The distribution of power back to managers is one of the more depressing things I’ve seen in the recent growth of remote work, including every single one of the New York Times pieces. It’s a perfect crime - you’re allowed to work remotely, as long as your manager says okay, and we have a “great culture” that “promotes flexibility” is something that reads nicely but likely sucks in practice, with your work conditions being entirely dependent on the whims and feelings of a single person. And it’s going to be the way that companies do this going forward because when a manager decides that a team needs to come into the office, they can suggest that they’re worker-friendly and “going with what our people want,” without acknowledging any of the industrial pressure that a company can put on you through management or, indeed, how managers are often given quiet remits from the company side.
I also wondered if it was legal, which is why I went to Austin K. So, the Chief Legal Officer of a public company in the Philadelphia area and asked about whether these flexible working relationships are questionably legal:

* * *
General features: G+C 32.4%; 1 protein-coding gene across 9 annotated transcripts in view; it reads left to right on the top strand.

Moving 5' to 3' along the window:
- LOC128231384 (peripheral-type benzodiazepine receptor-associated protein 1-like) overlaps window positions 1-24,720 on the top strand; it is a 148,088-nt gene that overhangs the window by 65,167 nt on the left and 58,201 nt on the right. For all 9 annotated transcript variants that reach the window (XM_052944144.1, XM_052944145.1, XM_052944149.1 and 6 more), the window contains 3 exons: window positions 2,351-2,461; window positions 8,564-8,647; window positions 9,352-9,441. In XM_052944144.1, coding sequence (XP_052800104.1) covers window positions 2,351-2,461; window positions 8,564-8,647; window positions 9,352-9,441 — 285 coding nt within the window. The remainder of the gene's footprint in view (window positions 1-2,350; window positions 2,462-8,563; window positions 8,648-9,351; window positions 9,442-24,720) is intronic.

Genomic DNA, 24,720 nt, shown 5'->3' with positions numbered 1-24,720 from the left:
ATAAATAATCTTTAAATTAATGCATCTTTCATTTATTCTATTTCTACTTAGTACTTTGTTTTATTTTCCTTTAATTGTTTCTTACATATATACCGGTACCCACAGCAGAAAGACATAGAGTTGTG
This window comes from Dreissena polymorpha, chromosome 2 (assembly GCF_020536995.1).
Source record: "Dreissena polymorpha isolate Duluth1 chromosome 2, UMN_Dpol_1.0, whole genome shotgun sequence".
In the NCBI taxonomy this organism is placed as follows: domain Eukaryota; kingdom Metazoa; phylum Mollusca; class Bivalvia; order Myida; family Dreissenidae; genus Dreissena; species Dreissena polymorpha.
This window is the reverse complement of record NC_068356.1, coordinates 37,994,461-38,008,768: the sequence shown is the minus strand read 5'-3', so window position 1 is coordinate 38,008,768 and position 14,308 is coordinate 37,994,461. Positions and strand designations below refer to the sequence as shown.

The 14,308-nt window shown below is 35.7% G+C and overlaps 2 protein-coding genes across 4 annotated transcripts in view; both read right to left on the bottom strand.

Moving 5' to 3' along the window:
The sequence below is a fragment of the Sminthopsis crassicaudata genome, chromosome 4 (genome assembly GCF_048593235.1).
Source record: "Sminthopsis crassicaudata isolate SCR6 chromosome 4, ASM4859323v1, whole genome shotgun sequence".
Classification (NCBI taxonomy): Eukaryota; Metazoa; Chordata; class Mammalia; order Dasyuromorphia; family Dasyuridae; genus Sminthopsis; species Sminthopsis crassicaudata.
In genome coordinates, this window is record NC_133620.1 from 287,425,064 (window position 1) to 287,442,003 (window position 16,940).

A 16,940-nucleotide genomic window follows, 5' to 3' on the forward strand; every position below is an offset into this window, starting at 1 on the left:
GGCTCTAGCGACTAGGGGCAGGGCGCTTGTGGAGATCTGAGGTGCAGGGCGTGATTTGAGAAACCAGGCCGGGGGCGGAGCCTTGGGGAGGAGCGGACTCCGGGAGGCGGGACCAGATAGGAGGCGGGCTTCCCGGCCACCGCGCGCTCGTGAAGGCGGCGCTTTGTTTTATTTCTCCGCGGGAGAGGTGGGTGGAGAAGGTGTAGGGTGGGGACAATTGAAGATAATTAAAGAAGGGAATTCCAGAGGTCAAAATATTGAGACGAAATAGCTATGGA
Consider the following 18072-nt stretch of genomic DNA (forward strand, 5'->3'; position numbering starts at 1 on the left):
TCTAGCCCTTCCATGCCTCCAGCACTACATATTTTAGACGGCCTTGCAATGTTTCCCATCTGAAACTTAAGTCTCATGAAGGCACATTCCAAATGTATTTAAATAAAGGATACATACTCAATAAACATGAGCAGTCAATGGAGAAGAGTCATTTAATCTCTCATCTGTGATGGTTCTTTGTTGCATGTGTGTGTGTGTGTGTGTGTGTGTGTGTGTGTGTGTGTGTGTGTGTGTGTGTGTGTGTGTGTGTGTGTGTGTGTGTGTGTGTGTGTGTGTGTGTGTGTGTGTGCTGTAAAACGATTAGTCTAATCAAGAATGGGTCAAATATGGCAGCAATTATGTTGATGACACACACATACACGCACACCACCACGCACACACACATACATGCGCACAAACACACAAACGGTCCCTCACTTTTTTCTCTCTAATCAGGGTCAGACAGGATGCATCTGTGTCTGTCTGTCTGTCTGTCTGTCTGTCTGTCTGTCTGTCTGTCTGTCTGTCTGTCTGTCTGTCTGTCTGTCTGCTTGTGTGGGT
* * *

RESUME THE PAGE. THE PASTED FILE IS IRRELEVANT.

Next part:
Any time there is discretionary application of job requirements, there is a risk of discrimination, or at least of an allegation of discrimination based on actual or perceived patterns that run along the lines of race, gender or other protected class.
In order to avoid the appearance or perception of discrimination, managers should set standards based on objective criteria, such as job descriptions and duties, and apply those standards uniformly across departments or job categories. For example, a manager may require all warehouse workers to work in-person five days a week, while permitting IT staff to work remotely three days a week, based upon the ability or inability to complete job duties remotely. Conversely, a manager may not require one secretary to work in-person five days a week while allowing another with similar job duties to work remotely, absent a defensible, objective rationale.
Companies should ensure that managers are setting objective, non-discriminatory standards for flexible working situations and enforcing those standards uniformly across departments or job categories.
Austin makes a good point about the fact that there are some defensible positions that demand in-office time - but those have to have a firm level of “you can’t do this from home” and that discretionary application of policy is risky.
The problem is that the dissemination of HR-adjacent personnel decision-making to managers is going to lead to managers destroying your ability to work from home. A study from August of last year said that 84% of workers blame managers for creating unnecessary stress. Another SHRM study said that 72% of managers would prefer their subordinates back in the office.